Even if the Court were able to proceed with its damages assessment, a number of the amounts appear to be incorrect or unverifiable. Accordingly, in the interest of judicial economy (should this application be corrected and refiled), the Court briefly highlights additional issues with the current application.
A. Deductions Under the CBAs
The Court addresses deductions, but observes a number of confusing discrepancies in Plaintiffs' Motion. The Affidavit cites "Defendants' failure to remit employee wage deductions to IBEW and make Employer contributions to the [Plaintiff Funds]," but then states only that "Plaintiff seek damages in the amount of monies owed to the Funds." ECF No. 9-1, at 2. It later describes Defendant Marker, Inc.'s "default on . . . monthly contributions and remittance of union dues deducted from employees' pay," and it notes that Plaintiffs "are owed contributions and remittances," but it then describes the total sum owed as being for "delinquent contributions, interest and penalties and legal costs . . . plus attorneys [sic] fees . . . and costs." Id. at 4, 6.
The Court cannot discern the basis for the claimed amount of deductions owed from May 2015 through August 2015. In the Complaint, Plaintiffs simply alleged that the amount due was "$696.40." ECF No. 1, at 5. That number does not, however, appear anywhere in the Motion for Default Judgment. Instead, the Affidavit simply states that the attached "contribution reports show contributions and wage deductions owing in the total amount of $10, 673.83." ECF No. 9-1, at 4. Plaintiffs fail to indicate where the contribution reports designate any deductions due—by the Court's reading, the reports appear to relate only to contributions. See ECF No. 9-1. In fact, in calculating the purported interest due on the contributions, Plaintiffs appear to use a near-identical amount for the total "contributions" as they did for the total contributions and deductions. Compare id. at 5 ($3,310.37 + $2,656.34 + $2,583.25 + $2,123.37 = $10,673.33), with id. at 4 ($10,673.83, "the total" contributions and deductions allegedly due).
If Plaintiffs are using the term "contributions" here to refer to both contributions and deductions, that confusion speaks to the lack of clarity afforded the Court in assessing damages.
Additionally, the Affidavit cites Section 3.09 of the CBAs as the basis of Defendant Marker, Inc.'s obligation to make the deductions. See id. at 3. But Section 3.09 provides that "[t]he amount to be deducted shall be the amount specified in the approved Local Union Bylaws." ECF No. 1-1, at 14; ECF No. 1-2, at 9. The Court has no indication of that specified amount, nor any further documentation to that end. Accordingly, even if the Motion for Default Judgment had provided an actual amount for the deductions owed, the Court would have no basis on which to determine its accuracy.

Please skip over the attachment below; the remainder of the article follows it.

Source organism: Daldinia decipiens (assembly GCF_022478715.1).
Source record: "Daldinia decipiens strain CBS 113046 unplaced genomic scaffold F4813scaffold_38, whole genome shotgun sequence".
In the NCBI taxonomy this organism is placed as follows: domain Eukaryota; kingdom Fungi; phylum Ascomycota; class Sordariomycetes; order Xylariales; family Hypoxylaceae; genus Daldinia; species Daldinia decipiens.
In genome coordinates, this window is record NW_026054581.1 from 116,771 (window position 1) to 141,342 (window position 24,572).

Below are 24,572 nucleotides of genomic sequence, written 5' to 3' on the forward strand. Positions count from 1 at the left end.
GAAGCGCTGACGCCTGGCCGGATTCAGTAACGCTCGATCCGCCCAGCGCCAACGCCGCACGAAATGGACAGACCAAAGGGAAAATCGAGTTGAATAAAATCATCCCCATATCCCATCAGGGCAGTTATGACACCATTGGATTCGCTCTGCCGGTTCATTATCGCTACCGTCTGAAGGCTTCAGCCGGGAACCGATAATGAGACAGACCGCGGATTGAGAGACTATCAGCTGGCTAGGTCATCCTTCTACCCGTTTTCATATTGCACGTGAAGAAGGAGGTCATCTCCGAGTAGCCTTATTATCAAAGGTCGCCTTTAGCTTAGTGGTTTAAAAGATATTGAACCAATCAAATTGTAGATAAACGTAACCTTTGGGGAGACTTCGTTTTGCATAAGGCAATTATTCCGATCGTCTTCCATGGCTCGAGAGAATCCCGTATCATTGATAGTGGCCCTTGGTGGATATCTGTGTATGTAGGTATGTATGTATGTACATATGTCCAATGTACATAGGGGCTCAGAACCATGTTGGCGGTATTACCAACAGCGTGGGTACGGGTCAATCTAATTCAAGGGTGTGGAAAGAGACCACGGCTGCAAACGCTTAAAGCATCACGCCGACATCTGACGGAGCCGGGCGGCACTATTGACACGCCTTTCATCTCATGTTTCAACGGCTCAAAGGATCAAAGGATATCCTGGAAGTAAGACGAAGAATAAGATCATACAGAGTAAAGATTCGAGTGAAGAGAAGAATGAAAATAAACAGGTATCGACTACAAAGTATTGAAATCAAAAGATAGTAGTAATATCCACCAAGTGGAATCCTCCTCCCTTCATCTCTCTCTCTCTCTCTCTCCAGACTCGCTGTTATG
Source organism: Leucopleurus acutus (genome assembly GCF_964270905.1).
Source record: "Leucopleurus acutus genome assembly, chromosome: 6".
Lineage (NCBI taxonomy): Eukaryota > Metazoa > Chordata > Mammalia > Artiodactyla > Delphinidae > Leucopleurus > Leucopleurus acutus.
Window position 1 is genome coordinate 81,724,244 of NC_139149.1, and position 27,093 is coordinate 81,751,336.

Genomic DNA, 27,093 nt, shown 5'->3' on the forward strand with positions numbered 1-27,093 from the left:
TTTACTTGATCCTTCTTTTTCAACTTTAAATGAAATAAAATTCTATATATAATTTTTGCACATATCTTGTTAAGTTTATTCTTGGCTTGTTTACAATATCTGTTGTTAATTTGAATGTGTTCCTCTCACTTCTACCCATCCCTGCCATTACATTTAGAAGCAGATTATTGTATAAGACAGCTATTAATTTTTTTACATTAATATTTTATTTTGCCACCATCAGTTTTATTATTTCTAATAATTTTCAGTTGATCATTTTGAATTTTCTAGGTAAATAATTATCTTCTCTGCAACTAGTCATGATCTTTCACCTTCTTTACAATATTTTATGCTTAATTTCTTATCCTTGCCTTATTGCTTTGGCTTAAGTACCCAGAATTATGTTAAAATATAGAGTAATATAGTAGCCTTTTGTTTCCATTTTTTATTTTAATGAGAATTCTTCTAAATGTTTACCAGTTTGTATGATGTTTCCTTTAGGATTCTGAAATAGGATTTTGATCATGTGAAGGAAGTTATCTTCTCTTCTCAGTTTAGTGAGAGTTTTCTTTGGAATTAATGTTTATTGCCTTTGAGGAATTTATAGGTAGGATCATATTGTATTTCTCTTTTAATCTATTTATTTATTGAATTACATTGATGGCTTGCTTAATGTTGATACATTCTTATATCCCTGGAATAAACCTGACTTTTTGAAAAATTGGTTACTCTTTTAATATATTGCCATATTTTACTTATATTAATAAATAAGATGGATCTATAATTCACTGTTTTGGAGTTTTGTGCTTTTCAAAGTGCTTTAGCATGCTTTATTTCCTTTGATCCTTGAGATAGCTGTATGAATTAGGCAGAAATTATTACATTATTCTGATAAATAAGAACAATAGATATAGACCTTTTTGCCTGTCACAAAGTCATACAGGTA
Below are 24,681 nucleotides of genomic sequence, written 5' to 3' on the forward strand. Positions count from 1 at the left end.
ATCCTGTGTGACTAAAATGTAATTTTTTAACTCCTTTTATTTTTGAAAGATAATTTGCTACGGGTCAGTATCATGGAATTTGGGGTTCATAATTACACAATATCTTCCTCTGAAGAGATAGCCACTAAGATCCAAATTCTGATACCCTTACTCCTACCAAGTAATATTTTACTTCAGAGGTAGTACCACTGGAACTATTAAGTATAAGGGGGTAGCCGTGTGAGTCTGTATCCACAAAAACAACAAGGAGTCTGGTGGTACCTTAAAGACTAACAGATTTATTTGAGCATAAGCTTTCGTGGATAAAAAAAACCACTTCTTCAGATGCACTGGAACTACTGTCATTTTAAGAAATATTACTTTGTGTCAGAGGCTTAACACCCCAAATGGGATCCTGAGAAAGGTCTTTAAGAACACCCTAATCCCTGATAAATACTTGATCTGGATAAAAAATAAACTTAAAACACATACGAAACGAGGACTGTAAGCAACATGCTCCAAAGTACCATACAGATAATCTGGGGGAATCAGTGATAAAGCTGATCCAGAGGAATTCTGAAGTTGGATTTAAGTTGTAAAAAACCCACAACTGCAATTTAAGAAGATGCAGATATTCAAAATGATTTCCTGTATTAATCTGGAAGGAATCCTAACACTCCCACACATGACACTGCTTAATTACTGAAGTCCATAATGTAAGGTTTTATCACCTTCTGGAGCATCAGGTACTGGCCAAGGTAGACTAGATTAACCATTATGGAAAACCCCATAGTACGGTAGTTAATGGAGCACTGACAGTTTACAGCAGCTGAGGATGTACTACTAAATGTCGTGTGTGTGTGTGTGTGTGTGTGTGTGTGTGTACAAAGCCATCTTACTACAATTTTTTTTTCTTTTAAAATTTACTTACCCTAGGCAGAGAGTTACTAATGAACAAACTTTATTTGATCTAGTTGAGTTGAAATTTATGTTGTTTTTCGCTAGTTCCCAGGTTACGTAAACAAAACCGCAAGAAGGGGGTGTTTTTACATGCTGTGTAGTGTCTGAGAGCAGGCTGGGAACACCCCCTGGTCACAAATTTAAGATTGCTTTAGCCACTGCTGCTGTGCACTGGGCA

B. Contributions Under the CBAs
Plaintiffs' claimed amount of contributions due from May 2015 through August 2015 does not appear to be correct. The Plaintiff Funds include the Annuity Fund, the Health and Welfare Fund, the JATC Fund, and the Pension Fund. Yet, in the Complaint, Plaintiffs listed amounts due for the Pension Fund ($2,374.00); Health and Welfare Fund ($7,300.06); JATC Fund ($232.13); and the "Labor Management Cooperation Committee And Administrative Management Fund" ($71.24). ECF No. 1, at 5. If that final allegation is supposed to be a joint reference to the "Administrative Maintenance Fund" provided for in Section 6.06 of the Inside Agreement, see ECF No. 1-1, at 25, and the "Local Labor-Management Cooperation Committee (LMCC)" provided for in Section 8.01 of the Residential Agreement, see ECF No. 1-2, at 20, Plaintiffs have provided no basis on which they would have the authority—or standing—to seek contributions for those separate, non-party funds, see ECF No. 1-1, at 25 ("Enforcement for delinquency payments to the [Administrative Maintenance] Fund shall be the sole responsibility of the [Administrative Maintenance] Fund or the Employers and not the Local Union."); ECF No. 1-2, at 20 ("If an Employer fails to make the required contributions to the [LMCC] Fund, the Trustees shall have the right to take whatever steps are necessary to secure compliance."); see also Trustees of the Local 7 Tile Indus. Welfare Fund v. EAQ Constr. Corp., No. 14 CV 4097(SJ)(CLP), 2015 WL 5793597, at *7-11 (E.D.N.Y. Sept. 30, 2015) (adopting report and recommendation).
Per the contribution reports submitted with the Motion for Default Judgment, the contributions due to each Plaintiff Fund from May 2015 through August 2015 appear to be as follows:
Health and Welfare: $2,266.28 + $1,817.33 + $1,765.05 + $1,451.40 = $7,300.06;
Pension: $737.00 + $591.00 + $574.00 + $472.00 = $2,374.00;